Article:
KIEV, Ukraine – Shortly after a large wave of Russian missiles struck targets across the country in October, Ukrainian intelligence officials noticed something strange in the rubble.
It was the wreckage of a Kh-55 subsonic cruise missile developed in the 1970s to carry a nuclear warhead. The warhead was removed and ballast added to disguise the fact that it was carrying no payload, said General Vadym Skibitsky, Ukraine’s deputy chief of intelligence – a claim now supported by the Pentagon and British military intelligence.
But that wasn’t all the intelligence agents found. The missile was built in a Ukrainian arms factory.
The missile and the bomber that most likely shot it down were part of an arms cache that Ukraine handed over to Russia in the 1990s as part of an international agreement aimed at ensuring Ukraine’s sovereignty and territorial integrity, the general said Skibitsky.
Over the next month, Ukrainian forces found the remains of two more Kh-55 missiles, both with warheads removed and both part of the same tranche of weapons that Ukraine had sent to Russia as part of the deal.
Russia used Ukraine’s own weapons as bait against them. They served a strategic goal: sending up the missiles would force Ukraine to mobilize its air defense system against them.
“First the Kh-55 missile is launched; we are responding,” General Skibitsky said in a lengthy interview at military intelligence headquarters in Kiev last week, ahead of the latest rocket attacks across the country. “It’s like a false target.”
After deploying Ukraine’s air defenses, he said, Russian bombers launch the more modern missiles with destructive warheads.
The three missiles are part of a larger number of retrofitted older missiles used in strikes, some as decoys, others modernized with warheads.
The use of ancient cruise missiles — including those built decades ago in Ukraine — is just one element in a complex and deadly conflict that involves deception alongside battlefield fighting.
As part of the 1990s accord known as the Budapest Memorandum, Ukraine agreed to give up its nuclear arsenal – then the world’s third largest, inherited from the collapsed Soviet Union – and transfer all nuclear warheads to Russia for decommissioning. in return for security insurance.
“All ballistic missiles and the Tu-160 and Tu-95 strategic bombers were also handed over,” General Skibitsky said. “Now they use Kh-55 missiles against us with these bombers. It would be better if we handed them over to the US.”
The general also offered a detailed assessment of current Russian capabilities and Ukraine’s ability to counter the threat.
His account is generally consistent with public statements by other Ukrainian military officials, the UK MoD, the Pentagon and military analysts.
“By our calculations, they have missiles for another three to five attack waves,” he said. “That’s when there are 80 to 90 missiles in a wave.”
Last Monday, Russia fired more than 70 rockets at Ukraine after Ukraine struck two military installations deep in Russia.
While it is widely believed that Russia’s inventories of its most advanced precision missiles are running low, General Skibitsky said Russian arms factories have been able to build 240 Kh-101 precision cruise missiles and about 120 of the sea-launched Kalibr cruise missiles since the start of the war , which equates to about 40 new rockets per month. These numbers could not be independently confirmed.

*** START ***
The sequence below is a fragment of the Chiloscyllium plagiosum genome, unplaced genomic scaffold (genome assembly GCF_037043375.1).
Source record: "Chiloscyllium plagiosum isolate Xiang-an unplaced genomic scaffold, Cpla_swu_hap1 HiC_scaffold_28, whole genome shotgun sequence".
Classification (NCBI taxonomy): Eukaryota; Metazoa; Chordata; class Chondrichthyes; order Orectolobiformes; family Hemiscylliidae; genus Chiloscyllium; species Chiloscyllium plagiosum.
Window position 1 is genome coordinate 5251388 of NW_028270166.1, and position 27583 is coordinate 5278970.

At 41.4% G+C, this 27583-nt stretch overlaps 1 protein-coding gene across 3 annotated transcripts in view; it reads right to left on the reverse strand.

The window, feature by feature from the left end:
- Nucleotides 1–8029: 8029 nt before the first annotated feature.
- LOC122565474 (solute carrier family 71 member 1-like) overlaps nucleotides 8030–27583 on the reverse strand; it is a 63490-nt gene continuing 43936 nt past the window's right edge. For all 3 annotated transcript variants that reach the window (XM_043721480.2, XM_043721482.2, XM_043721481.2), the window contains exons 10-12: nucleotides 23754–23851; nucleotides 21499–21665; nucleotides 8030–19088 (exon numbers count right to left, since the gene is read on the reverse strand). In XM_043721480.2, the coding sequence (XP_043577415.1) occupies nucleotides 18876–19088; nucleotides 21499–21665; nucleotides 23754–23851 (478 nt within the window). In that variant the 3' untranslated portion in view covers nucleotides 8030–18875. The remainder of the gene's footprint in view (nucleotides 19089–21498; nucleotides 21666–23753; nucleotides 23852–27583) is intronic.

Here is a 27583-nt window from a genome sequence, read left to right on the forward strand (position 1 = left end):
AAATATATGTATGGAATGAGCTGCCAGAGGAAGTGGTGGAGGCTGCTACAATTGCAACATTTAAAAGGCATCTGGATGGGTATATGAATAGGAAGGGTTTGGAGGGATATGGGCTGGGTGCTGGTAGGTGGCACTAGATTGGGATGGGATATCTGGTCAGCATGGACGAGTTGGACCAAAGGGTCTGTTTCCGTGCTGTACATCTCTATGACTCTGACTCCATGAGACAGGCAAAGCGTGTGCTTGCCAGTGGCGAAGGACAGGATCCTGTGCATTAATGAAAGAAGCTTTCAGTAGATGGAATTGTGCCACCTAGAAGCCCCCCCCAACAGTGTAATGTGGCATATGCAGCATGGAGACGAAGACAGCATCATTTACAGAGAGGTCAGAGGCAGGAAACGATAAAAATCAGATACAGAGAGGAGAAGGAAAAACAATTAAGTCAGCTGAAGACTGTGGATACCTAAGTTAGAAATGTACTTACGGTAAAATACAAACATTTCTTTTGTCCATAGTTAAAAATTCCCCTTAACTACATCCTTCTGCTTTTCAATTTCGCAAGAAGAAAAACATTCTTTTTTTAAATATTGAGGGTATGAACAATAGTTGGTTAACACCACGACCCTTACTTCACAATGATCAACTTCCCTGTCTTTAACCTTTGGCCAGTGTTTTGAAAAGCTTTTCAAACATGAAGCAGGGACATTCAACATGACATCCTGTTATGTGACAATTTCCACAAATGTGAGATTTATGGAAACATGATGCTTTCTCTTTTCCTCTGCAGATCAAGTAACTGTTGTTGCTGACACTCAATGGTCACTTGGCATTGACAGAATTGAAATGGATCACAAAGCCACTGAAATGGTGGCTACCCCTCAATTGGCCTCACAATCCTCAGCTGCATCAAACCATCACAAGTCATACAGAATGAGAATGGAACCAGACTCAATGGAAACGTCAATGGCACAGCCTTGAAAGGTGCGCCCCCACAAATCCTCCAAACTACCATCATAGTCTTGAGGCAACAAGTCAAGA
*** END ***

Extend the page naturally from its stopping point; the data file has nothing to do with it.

Despite Western sanctions, Russia continued to produce new precision missiles as late as October, according to a report released last week by Conflict Armament Research, a UK-based independent group that identifies and tracks weapons and ammunition used in wars.
Yurii Ihnat, spokesman for the Ukrainian Air Force, said that after the latest attack, investigators found many fragments indicating that the precision cruise missiles used in the attack had been manufactured in recent weeks.
“Russia uses newly manufactured missiles,” he told Ukrainian radio on Thursday.
As the Russians try to bolster their arsenal, Ukrainian officials say they are getting better at shooting down many types of missiles and drones fired in their direction.
During November, Brig. Gen. Gen. Oleksiy Hromov, a deputy chief of Ukraine’s General Staff, said that Ukraine’s air defenses shot down 72 percent of the 239 Russian cruise missiles and 80 percent of the 80 Iran-made Shahed-136 drones. They claim to have launched 60 of the 70 rockets on Monday, that is 85 percent.
But the missiles and drones that come through can still do a lot of damage depending on what they hit. On Saturday, Ukraine shot down 10 of 15 attack drones, but several hit critical infrastructure in Odessa, leaving 1.5 million people without power.
General Skibitsky leaned across the table and drew a map of Ukraine, outlining the four general directions from which Moscow is trying to penetrate Ukraine’s skies – launching missiles from the Black Sea in the south, from the area around the Caspian Sea to the Ukraine sends south-east, from Russia to the east and from Belarus to the north.
During large-scale attacks, in which up to 100 rockets were fired every minute, they fly in from all directions at the same time.
Since October, the general said, Russian bombers’ flight patterns were changing, taking detours to avoid air defenses. But they do not enter Ukrainian airspace, which limits their effectiveness.
Typically, Ukrainian intelligence has about an hour after Russian bombers take off from a base to track the flights before the pilots reach the “zone of fire” and launch missiles.